Students are pursuing higher education with career outcomes in mind, and many begin college with the goal of landing a job by graduation.
But few first-year students have a clear idea of which major they want to study or the career they want to pursue after graduation.
Colleges and universities can help students develop a strong sense of purpose if they offer students opportunities to explore their academic and career interests early on, according to a report from Complete College America (CCA).
"The cost of not supporting students in their quests to find purpose and relevance in their major and career choices is too great," the report reads. Rudderless students may accumulate extra credits or bounce between majors, which lengthen their time to degree and tack on extra costs.
"Research has reaffirmed that when students pursue their college goals more purposefully and with confidence that their majors match their academic and personal strengths, they have higher retention and graduation rates," says Donald Straney, vice president for academic planning and policy at the University of Hawai'i System.
If colleges aren’t providing career support within the first year, they’re doing a disservice to students—especially low-income, first-generation, or other underrepresented students, says Dhanfu Elston, vice president of strategy for guided pathways and purpose first at CCA.
In the report, CCA highlights how several colleges help first-year students make informed academic decisions by incorporating career exploration early on.
Florida College System
The Florida College System is finding innovative ways to implement eight meta majors and share information on careers that align to those academic programs.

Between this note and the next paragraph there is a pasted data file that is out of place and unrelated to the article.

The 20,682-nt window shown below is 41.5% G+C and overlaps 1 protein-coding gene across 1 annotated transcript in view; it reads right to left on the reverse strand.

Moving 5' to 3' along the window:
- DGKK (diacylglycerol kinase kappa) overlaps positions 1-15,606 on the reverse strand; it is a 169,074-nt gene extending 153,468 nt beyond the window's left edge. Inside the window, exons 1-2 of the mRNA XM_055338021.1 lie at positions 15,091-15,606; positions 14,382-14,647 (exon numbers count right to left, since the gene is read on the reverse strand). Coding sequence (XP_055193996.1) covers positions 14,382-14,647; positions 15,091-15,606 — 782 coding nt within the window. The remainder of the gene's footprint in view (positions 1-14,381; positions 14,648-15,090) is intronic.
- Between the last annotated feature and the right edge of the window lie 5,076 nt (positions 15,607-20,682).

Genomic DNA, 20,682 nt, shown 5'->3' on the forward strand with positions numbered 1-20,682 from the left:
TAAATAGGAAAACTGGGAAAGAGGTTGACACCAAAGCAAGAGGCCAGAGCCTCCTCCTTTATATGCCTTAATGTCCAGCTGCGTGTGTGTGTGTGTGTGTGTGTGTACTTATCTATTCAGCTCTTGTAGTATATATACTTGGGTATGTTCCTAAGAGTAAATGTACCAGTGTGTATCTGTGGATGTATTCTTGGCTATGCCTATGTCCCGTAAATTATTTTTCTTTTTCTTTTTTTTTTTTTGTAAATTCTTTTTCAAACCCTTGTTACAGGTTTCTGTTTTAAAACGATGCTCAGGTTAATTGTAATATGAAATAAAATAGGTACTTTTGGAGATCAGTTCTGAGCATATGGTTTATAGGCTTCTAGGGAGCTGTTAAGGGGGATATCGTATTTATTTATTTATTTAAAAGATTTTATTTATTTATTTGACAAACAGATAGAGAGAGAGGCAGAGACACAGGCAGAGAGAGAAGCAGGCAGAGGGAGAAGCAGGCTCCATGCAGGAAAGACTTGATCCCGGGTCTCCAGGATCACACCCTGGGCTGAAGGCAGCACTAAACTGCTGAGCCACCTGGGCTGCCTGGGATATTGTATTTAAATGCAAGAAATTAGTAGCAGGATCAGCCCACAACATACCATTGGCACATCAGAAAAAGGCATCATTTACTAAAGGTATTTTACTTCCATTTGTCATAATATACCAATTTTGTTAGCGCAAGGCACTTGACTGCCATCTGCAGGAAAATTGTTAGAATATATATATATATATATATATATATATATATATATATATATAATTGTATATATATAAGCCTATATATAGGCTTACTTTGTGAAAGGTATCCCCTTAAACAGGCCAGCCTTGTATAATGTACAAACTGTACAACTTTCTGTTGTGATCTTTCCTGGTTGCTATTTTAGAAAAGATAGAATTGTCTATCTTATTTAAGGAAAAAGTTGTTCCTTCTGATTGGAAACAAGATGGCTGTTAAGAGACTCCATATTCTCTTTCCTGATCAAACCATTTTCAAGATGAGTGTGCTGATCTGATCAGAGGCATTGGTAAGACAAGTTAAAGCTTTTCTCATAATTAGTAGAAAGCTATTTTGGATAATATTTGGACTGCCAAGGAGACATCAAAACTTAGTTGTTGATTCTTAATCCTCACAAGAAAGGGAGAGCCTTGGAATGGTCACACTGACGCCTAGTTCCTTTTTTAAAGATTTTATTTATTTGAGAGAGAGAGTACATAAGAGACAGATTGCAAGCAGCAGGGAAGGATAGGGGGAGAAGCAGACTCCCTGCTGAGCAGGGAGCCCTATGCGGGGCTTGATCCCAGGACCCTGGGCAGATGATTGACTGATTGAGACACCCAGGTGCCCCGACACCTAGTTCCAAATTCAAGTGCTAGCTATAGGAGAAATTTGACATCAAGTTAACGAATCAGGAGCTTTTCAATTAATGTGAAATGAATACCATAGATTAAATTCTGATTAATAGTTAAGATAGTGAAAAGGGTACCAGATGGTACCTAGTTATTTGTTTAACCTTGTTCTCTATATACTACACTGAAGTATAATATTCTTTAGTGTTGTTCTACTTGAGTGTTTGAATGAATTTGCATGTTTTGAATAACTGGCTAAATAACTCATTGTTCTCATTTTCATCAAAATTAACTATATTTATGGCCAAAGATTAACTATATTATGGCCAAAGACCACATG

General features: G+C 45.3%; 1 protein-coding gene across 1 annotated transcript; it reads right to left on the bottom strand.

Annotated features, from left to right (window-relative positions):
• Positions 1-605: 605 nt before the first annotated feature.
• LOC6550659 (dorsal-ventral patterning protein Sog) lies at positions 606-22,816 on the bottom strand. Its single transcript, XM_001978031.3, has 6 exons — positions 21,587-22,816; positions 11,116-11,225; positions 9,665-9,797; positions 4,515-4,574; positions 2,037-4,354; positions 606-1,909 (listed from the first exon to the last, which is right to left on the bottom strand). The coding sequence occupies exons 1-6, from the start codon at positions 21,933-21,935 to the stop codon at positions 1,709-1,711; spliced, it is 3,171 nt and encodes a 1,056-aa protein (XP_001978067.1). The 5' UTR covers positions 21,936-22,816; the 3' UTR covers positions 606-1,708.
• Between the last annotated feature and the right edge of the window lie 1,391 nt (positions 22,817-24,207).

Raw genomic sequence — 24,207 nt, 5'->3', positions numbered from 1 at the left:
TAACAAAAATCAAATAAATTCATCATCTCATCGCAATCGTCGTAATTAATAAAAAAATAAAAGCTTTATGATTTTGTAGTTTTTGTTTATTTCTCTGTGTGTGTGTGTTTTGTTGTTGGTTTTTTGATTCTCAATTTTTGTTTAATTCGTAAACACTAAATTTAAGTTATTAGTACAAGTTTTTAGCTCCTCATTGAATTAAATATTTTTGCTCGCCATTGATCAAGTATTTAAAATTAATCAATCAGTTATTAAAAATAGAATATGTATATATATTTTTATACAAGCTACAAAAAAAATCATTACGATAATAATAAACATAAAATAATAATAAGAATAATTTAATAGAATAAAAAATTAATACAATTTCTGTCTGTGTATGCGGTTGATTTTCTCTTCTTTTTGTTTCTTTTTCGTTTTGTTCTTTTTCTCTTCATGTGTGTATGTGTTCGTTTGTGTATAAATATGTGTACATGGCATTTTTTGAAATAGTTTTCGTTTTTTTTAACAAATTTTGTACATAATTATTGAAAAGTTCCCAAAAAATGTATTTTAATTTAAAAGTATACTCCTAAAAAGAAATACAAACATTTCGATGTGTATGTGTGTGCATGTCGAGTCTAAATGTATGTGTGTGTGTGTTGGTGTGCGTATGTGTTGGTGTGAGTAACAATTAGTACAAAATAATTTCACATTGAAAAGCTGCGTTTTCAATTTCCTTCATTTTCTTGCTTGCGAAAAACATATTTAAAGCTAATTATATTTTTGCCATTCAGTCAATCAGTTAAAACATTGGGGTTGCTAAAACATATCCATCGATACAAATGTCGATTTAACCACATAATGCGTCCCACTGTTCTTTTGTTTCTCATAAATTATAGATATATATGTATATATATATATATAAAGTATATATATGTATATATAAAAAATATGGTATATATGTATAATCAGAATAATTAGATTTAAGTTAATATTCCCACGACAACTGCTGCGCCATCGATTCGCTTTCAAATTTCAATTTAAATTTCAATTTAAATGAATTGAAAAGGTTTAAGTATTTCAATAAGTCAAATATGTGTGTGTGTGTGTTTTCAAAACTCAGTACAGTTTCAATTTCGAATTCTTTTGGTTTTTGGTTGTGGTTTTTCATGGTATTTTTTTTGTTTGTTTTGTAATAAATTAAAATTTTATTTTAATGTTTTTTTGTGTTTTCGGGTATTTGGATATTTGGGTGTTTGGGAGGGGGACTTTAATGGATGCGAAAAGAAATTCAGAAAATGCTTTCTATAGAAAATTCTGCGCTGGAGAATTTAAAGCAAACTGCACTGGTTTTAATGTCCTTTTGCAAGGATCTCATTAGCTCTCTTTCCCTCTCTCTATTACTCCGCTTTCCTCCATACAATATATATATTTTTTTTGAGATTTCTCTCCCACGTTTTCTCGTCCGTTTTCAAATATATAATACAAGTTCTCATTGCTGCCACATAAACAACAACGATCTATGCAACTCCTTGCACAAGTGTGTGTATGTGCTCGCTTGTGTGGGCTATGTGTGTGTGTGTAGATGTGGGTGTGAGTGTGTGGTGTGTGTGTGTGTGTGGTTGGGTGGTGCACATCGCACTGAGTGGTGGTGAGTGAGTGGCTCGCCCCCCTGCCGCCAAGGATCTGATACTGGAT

For example, Hillsborough Community College has reorganized its academic divisions to align with broad areas of study. And St. Petersburg College has created communities for students in the same meta major to explore program offerings and engage with peers who have similar academic interests.
Also see: 5 strategies to get students to the career center within their first year
Indiana University - Purdue University Indianapolis (IUPUI)
IUPUI's cluster advising model supports first-year students with academic and career resources aligned to their major. Under the model, IUPUI groups first-year students with similar majors into small groups. Each group is assigned student success advisors who have specialized knowledge about the academic programs and related careers. These advisors work closely with career consultants to help students choose a major and career that interests them.
Houston Community College (HCC)
HCC uses an online registration system to streamline students' onboarding process. With the online system, called Career Coach, students no longer need to visit the campus repeatedly to complete their enrollment.
During the first semester, students take a success course with an experiential learning component to explore their career interests. To win buy-in for the program, HCC assembled a team that included faculty, advisors, and staff from IT, data, and registration. To design the changes, they reviewed placement, persistence, and success data, and asked students about their experiences (CCA report, accessed 10/18; Pennamon, Diverse Education, 10/15).
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